Infection on that scale is relatively rare these days in all but the most poverty-stricken areas of the developing world. You would have to be eating a shockingly bad diet, _and_ you would probably be seeing other symptoms like gastritis, haemorrhage, some amount of rectal bleeding, cramping, and arse that feels like it's been dusted with a mixture of draino, cayenne pepper and uranium, and possibly more for that to be the case. I mean, a worm or two ain't gonna do the trick in this kind of situation my friend. They're not very big; you eat a lot of food. You would need to be riddled with worms. Your intestine would look like either a terry-towelling washcloth or an infinite corridor of sausage casings. You would need to have a fucking worm the size of a moray eel inside of you.

So, nope, I don't think it's worms. But if it is, go to a pharmacist, and buy some worm tablets. They're like six bucks, and they will nuke your eyeless tummy snakes from orbit. It certainly won't hurt and will help put your mind at ease. :)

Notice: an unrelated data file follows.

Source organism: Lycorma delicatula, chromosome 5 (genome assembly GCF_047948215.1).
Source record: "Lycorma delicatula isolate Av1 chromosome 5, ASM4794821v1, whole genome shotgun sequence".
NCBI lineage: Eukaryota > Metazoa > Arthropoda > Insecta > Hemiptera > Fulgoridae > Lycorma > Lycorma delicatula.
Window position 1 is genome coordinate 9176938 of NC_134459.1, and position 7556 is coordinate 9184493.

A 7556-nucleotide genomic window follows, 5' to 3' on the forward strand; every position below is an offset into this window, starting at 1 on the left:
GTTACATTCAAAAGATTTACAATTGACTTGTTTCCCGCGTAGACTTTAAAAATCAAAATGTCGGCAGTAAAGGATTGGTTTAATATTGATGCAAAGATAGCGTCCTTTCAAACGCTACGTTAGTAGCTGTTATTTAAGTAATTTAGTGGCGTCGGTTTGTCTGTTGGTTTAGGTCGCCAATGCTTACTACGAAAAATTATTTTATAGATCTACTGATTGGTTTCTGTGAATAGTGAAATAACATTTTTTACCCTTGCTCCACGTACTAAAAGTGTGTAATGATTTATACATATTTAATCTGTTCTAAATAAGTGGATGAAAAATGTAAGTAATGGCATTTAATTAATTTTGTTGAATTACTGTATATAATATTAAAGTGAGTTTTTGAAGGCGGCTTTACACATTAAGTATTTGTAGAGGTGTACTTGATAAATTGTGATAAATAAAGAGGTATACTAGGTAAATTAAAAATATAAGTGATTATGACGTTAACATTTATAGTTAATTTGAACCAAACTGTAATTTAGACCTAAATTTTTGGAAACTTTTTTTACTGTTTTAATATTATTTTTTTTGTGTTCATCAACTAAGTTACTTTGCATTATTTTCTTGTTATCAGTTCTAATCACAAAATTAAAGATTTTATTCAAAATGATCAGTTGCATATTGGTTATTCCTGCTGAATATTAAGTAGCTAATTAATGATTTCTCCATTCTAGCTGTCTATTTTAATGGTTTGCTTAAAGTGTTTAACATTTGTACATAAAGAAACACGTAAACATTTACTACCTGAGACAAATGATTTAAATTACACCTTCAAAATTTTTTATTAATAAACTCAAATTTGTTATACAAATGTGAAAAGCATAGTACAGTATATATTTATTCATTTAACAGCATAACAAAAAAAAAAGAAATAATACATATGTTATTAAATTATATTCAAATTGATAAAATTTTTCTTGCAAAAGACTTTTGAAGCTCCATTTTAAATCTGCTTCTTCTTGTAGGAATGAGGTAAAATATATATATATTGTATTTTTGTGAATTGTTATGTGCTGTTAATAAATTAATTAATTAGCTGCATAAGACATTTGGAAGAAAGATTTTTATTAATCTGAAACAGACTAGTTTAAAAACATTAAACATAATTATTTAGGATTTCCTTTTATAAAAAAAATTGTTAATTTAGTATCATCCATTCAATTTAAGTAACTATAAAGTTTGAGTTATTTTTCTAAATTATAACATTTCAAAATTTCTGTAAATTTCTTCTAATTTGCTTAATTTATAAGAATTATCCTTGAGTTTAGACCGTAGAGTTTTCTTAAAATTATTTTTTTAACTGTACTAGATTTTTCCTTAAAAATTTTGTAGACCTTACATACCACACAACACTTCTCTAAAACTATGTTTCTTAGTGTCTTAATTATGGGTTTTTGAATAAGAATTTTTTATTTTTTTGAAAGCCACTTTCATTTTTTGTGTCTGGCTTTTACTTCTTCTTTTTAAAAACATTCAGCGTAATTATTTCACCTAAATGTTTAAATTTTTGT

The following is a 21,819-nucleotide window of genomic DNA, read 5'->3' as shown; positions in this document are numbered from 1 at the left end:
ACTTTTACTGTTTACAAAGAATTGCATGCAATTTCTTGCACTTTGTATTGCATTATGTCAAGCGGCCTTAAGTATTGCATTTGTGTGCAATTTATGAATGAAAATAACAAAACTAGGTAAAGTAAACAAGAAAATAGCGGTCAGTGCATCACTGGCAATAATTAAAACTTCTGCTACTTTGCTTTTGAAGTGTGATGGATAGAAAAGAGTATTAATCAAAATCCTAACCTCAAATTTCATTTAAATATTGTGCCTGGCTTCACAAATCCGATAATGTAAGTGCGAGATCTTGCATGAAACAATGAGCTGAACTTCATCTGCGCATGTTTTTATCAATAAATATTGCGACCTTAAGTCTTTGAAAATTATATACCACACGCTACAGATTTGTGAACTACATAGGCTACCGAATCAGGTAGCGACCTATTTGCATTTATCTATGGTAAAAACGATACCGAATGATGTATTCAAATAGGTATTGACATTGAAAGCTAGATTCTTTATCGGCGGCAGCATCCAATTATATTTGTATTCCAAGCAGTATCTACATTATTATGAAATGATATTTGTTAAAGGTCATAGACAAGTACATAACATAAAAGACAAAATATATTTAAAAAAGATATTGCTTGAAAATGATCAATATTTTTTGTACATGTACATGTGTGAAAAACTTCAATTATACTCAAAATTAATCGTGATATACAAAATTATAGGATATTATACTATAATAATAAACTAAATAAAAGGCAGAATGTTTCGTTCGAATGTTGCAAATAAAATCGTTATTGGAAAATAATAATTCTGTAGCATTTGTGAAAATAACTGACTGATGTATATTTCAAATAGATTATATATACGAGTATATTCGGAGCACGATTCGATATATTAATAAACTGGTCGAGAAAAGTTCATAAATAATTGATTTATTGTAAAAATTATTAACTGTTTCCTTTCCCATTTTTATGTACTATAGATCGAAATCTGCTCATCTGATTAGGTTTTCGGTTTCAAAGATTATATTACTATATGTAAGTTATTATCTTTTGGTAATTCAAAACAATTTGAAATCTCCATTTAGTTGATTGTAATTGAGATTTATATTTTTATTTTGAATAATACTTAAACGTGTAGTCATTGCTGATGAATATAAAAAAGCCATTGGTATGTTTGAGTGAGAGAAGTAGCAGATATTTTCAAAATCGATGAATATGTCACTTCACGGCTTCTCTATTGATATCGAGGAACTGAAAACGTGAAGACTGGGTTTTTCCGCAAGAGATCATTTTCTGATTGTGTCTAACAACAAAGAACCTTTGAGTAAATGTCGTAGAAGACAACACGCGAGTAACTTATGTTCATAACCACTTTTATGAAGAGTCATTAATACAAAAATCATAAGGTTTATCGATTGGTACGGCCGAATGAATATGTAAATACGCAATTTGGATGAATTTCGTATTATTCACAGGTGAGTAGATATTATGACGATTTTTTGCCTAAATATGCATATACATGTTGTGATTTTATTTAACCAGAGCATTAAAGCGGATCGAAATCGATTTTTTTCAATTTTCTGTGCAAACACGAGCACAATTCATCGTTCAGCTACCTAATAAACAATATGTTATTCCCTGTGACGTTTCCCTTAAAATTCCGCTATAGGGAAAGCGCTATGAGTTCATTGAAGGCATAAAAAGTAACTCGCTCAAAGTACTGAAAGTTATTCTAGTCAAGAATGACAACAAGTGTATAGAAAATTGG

posted by smoke at 4:58 AM on November 13, 2010 [3 favorites]


If it was never treated, it's very possible that you still have tapeworms. If that's the case, just get it treated so you can cross that off the list. Contrary to what smoke says, the wikipedia article on beef tapeworms says that they can often be asymptomatic.
posted by smokingmonkey at 5:53 AM on November 13, 2010


Tapeworm segments passed in stool don't generally look like you describe, more like grains of rice (the tapeworm is made of segments in a long string that are attached to a head, and it sheds the segments, so it generally doesn't look like a "worm" in the traditional sense), what you are describing sounds more like pinworms (threadworms).
posted by biscotti at 6:22 AM on November 13, 2010


Where There Is No Doctor (buy the book, or download the free pdfs and make a donation because they are doing amazing work) has a really good section on parasites, including worms, as well as treatment options.

but if you had enough worms to leave you malnutritioned, and fatigued on that level, you would definitely know about it.